I have spoken and corresponded with a large number of angry and hurt people since Tuesday evening.  So great is their hurt and anger that a significant number have talked of resignation and withdrawal – from their posts, from additional responsibilities, from volunteering, from the life of the Church of England.

I can understand those feelings.  They will take time to work through.  In the end we must each reach our own decisions.  However I want to encourage anyone in that position with all my heart to channel that sense of hurt and anger not into withdrawal but engagement and not into unthinking criticism of others which damages the body of Christ but into constructive work for the future: be part of the change you want to see and bring your passion with you.

I have been reminded over the last four days of the story of Elijah after the great confrontation with the prophets of Baal on Mount Carmel.  Elijah is drained by that encounter.  He is led by God into the wilderness, to the roots of his faith. God ministers to him there.  He encounters God not in earthquake, wind and fire but in the still small voice.  What many of us need and what the whole Church needs in this moment is time apart, a long journey back to the source of our life and to hear again that living word, that call to us, to re-engage and move forward.

It is an old adage but a true one that decisions are made by those who show up and become involved.  This may be a watershed moment for the Church of England.  My prayer is that many will hold fast and deepen not lessen their commitment to transformation.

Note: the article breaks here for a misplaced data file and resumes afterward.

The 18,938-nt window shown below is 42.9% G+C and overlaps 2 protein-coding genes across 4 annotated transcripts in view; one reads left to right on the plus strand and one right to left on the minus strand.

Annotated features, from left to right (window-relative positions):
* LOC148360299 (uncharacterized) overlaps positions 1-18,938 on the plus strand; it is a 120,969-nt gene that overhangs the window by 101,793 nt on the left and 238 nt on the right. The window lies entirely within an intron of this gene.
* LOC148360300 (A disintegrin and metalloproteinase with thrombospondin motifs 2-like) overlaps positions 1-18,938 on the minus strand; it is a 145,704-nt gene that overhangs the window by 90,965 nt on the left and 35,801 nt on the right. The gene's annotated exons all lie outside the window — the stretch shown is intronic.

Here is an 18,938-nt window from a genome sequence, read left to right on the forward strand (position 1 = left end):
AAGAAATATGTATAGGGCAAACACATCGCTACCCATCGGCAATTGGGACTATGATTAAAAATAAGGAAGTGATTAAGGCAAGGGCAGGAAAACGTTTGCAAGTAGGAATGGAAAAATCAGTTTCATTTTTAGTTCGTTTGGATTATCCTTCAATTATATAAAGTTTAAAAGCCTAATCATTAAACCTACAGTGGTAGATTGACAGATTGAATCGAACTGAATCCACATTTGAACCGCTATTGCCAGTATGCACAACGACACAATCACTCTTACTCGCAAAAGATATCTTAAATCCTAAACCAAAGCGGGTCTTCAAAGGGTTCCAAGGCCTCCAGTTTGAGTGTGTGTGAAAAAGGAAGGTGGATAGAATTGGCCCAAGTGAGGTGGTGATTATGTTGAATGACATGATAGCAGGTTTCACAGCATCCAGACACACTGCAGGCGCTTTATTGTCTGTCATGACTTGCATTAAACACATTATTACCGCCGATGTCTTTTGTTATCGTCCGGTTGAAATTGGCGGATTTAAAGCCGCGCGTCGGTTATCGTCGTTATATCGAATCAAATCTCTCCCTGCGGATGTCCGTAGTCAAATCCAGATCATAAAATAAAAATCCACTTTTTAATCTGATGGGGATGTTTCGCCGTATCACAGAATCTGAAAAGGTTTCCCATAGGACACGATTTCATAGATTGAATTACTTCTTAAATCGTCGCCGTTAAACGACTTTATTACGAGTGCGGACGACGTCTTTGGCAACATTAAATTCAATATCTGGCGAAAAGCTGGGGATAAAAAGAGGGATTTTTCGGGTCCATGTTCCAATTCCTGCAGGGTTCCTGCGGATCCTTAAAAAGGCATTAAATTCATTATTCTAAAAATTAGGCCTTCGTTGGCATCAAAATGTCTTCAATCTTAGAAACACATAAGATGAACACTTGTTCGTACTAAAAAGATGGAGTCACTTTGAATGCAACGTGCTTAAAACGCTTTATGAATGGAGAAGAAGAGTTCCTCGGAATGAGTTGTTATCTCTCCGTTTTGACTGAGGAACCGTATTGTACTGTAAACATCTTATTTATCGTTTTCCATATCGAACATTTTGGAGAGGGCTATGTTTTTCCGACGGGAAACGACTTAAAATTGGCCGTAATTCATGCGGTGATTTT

3.         Some comments for those who have opposed the Measure

One of the features of the General Synod debate on Tuesday was that nobody won. In conversation with bishops, clergy and lay people who voted against the Measure there is no sense of victory. No-one wants to be in this situation. Everyone recognizes it to be serious. Over and over again in the debate there was a willingness expressed by opponents of the Measure to find a constructive way forward, a willingness which will be tested in the months to come.

In my view, those opposed to the ordination of women as bishops are in a worse not a better place because the Measure was defeated.  It is true that the consecration of the first women as bishops has been postponed by a few years.  However the Church of England as a whole is more determined than ever to pursue that course and we will be held to account by the society we serve.  So the uncertainty about the long term future will continue.

Through the difficult debate on Clause 5.1.c between May and September, the House of Bishops discovered an important line in this debate.  Clause 5.1.c as it was meant the Measure no longer commanded the support of those who most want to see women as bishops and the senior women clergy who would themselves be women bishops.  It is very hard this morning to imagine returning to or beyond that point in terms of provision.

Conversely I can see every possibility of attitudes hardening and proposals emerging at the next stage which are less reliant on legal safeguards and more on building a culture of trust.